Day 1: July 27/28

We flew out of Duluth on the 27th to Minneapolis, Amsterdam, and Stockholm. On the way from Minneapolis, we flew right over the Keweenaw, just south of Iceland, and over Ireland and Great Britain. It was too dark to see Iceland or Ireland and barely light enough to see Great Britain. Landed in heavy fog in Amsterdam. It was so heavy that we were almost delayed or redirected, and when we did land, nearly everyone on the plane was startled when we hit the runway, as only those looking out the windows saw how low we were, and only a couple seconds before we hit. The flight to Amsterdam was "overnight" but ended at 12:30 AM or so by my clock, so I never got tired enough to sleep on the plane. And the flight to Stockholm was too short for that, but I might have dozed for a few minutes during the four-hour layover in Amsterdam.

On the final flight, Mom and I were on opposite sides of the aisle, so she talked to her seatmate, a Swedish woman who had been in Portland, OR, for a few months, while I talked a little with a Dutch woman on her way to a Stockholm "city vacation" with her husband. She was interested to know where in the US I was from and talked about her son or nephew's recent trip to British Columbia. It's always fun when people from nearly anywhere other than the UP of Michigan ask about the winters here. Mentioning our average snowfall is almost a guaranteed mind-blower.

Mom's cousin Nils picked us up at the airport, which might actually be closer to Uppsala than to Stockholm. After he drove us down to the hotel, the three of us walked around seemingly forever in an attempt to find a place to buy a SIM card for a Europe-capable mobile phone I'd brought along. We then had dinner at a Mediterranean restaurant in Nacka, pretty near the hotel. Their definition of "Mediterranean" includes Italian, Greek, and Turkish. I had some sort of chicken breast with brie. Very, very good food.

Nils mentioned a couple interesting things after the check came. First, establishments that charge your credit/debit card can't take it away from you. Not sure exactly what "away" constitutes, but one example is that if you're in a restaurant, the server or other staff can't take your card up to the card terminal to charge your meal. Either you go up to the register with your card or the server brings a mobile terminal to the table. In either case, you have to specify the total amount (adding in a tip if you're going to), usually by entering it yourself on the card terminal—no writing the tip and new total on a slip of paper and leaving it to the staff to re-charge the new amount to your card, since that's a good spot for others' mistakes and dishonesty to become a factor.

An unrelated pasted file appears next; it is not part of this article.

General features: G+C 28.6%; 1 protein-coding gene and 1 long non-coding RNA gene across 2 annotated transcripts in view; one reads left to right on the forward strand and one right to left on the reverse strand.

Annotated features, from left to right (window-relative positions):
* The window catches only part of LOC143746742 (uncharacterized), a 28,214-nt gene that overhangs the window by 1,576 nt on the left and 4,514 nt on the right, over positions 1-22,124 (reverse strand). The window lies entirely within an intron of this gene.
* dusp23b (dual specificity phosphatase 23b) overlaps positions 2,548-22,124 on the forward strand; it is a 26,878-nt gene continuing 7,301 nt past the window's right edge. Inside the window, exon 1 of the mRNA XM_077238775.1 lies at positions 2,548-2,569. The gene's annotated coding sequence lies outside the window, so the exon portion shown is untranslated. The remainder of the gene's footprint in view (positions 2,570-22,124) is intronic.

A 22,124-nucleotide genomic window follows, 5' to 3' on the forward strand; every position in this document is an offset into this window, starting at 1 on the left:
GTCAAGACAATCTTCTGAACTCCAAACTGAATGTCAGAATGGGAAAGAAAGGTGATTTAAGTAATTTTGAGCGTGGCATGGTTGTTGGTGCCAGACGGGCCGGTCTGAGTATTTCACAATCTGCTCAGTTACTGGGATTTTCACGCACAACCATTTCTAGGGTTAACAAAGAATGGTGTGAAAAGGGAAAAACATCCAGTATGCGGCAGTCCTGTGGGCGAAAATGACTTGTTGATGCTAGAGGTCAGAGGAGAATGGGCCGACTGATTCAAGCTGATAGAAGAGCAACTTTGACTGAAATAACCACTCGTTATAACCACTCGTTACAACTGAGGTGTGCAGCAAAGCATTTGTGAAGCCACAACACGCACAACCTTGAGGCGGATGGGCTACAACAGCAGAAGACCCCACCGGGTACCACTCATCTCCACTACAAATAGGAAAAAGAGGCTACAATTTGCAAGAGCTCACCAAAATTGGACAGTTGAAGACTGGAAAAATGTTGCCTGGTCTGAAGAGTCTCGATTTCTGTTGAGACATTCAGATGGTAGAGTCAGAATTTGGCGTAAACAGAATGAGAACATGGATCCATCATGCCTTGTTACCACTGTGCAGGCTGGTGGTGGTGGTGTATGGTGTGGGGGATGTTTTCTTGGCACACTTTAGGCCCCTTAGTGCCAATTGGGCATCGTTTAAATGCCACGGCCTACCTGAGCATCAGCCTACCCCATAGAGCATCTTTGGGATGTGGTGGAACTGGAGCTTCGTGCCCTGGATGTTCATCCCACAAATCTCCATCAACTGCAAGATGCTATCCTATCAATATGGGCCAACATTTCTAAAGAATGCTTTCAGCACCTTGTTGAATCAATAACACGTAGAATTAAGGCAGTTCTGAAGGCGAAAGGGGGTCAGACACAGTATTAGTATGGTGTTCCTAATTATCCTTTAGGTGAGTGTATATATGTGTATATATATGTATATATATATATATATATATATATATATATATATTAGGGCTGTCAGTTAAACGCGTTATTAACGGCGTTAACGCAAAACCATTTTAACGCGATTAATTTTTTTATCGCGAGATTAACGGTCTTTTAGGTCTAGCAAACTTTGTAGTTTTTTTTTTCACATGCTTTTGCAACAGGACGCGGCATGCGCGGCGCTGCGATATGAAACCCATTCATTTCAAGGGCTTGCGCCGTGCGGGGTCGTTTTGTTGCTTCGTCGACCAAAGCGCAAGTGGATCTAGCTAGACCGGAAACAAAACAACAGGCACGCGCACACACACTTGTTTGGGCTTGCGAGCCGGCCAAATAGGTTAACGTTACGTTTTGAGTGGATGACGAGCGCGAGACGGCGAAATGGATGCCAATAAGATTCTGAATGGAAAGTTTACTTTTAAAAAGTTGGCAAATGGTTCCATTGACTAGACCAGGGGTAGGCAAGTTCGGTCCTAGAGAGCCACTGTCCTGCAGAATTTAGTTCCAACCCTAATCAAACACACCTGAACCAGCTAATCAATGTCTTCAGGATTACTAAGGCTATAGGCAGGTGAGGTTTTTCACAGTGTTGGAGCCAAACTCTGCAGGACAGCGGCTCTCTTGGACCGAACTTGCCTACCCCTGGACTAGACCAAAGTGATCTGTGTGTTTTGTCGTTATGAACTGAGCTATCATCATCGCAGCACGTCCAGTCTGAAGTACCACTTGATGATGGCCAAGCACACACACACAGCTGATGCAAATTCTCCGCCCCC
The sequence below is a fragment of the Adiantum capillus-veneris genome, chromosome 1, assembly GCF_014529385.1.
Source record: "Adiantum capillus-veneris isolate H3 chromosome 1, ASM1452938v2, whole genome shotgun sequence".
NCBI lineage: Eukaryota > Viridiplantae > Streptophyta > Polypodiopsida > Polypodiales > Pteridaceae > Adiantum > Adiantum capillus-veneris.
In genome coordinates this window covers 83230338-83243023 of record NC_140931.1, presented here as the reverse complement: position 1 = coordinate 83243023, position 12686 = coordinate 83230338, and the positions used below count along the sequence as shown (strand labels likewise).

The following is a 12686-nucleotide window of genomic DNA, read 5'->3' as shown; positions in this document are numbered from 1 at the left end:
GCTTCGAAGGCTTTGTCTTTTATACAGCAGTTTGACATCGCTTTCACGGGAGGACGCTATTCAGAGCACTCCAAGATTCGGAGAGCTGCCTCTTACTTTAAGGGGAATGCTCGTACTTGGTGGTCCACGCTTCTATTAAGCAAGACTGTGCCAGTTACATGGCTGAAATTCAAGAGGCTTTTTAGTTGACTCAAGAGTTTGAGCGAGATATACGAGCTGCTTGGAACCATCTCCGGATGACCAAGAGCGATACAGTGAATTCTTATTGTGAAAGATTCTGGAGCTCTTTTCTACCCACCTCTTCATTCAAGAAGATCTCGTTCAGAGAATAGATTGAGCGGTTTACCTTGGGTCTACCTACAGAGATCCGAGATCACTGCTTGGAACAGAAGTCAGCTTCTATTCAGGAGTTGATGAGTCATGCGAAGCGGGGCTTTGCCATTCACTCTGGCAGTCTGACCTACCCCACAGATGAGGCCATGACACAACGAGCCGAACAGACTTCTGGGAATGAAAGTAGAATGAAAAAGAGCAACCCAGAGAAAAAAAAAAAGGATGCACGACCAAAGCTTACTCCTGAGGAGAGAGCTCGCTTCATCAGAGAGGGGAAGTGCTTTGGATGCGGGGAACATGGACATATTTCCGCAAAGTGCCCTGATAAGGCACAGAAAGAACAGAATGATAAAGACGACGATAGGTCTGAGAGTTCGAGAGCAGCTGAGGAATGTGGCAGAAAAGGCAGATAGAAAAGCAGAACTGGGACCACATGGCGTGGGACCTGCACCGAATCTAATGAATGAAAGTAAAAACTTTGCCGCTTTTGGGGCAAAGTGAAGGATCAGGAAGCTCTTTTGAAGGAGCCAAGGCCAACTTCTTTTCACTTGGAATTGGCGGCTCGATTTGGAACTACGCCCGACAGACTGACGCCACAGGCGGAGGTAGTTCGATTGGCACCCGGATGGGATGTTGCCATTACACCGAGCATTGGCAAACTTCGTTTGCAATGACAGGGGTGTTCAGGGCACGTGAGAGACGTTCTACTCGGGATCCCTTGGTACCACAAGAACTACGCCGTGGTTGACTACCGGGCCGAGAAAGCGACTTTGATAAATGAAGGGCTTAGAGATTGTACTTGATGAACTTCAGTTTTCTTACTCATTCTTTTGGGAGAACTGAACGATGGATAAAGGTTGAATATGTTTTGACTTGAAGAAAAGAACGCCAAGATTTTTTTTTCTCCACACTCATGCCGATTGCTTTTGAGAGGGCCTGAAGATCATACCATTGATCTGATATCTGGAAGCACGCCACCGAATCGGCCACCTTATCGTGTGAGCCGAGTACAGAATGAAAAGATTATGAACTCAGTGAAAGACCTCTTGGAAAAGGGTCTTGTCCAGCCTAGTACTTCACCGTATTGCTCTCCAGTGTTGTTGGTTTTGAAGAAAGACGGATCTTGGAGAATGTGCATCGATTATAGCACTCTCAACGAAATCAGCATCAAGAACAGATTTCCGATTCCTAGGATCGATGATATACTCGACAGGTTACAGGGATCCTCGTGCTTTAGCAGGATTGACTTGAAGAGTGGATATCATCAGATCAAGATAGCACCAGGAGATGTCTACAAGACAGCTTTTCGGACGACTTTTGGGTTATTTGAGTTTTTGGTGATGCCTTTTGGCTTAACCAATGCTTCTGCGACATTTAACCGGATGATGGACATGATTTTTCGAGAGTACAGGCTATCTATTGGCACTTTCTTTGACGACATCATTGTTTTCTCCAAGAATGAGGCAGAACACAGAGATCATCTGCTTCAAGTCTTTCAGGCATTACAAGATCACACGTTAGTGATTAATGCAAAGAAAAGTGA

The other thing he said is that Swedish banks don't issue checks to their customers, nor do they accept them without special circumstances. Nobody has a checkbook, so no getting stuck in the express lane behind someone who waits till the total is announced to start writing a check (or start digging out the checkbook). That is so freaking cool.

Mom and I hadn't actually checked into the hotel earlier, as the rooms weren't quite ready, so we'd just left our stuff in a lock-up there, but everything was good to go when Nils dropped us off after dinner. It was a warm day in Stockholm, something like 27° or 28° C, and the hotel rooms don't have any air conditioning. There are also no screens on the windows, but there don't seem to be any bugs outside, and I was too hot to care when we got here, so whatever. We won't be spending a lot of time in the rooms anyway.

I monkeyed around with reading my e-mail and other Internet-based time-wasting until about 7:00 PM and then hopped into bed and slept for around 6.5 hours. The bed is different—just a box spring or something similar with a pad on top. Comfortable enough, just not what I expected. There's a flat sheet wrapped around the pad, and the only other bedding besides the pillows is two twin-width, two-layer sheets that can be stuffed to become comforters. Those also seem a little odd, since the bed is a queen-size. But it all seems to work ok.

I haven't tried to watch Swedish TV yet, but these rooms have cool A/V panels below the TVs. There are HDMI, VGA, and other video inputs plus left/right audio inputs for hooking up laptops and whatever else, not that I have a use for them. But what does impress me is the USB port that's there expressly for charging things that can be charged via USB, like my mobile phone and maybe Mom's MP3 player. So we probably won't need our power converters while we're here except to charge the GSM phone. Good thing, too, since one of them smells funny and gets really hot when I plug it into the wall.

Time to go back to bed.

Next: July 29


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Jeff Blank <jfb@mr-happy.com>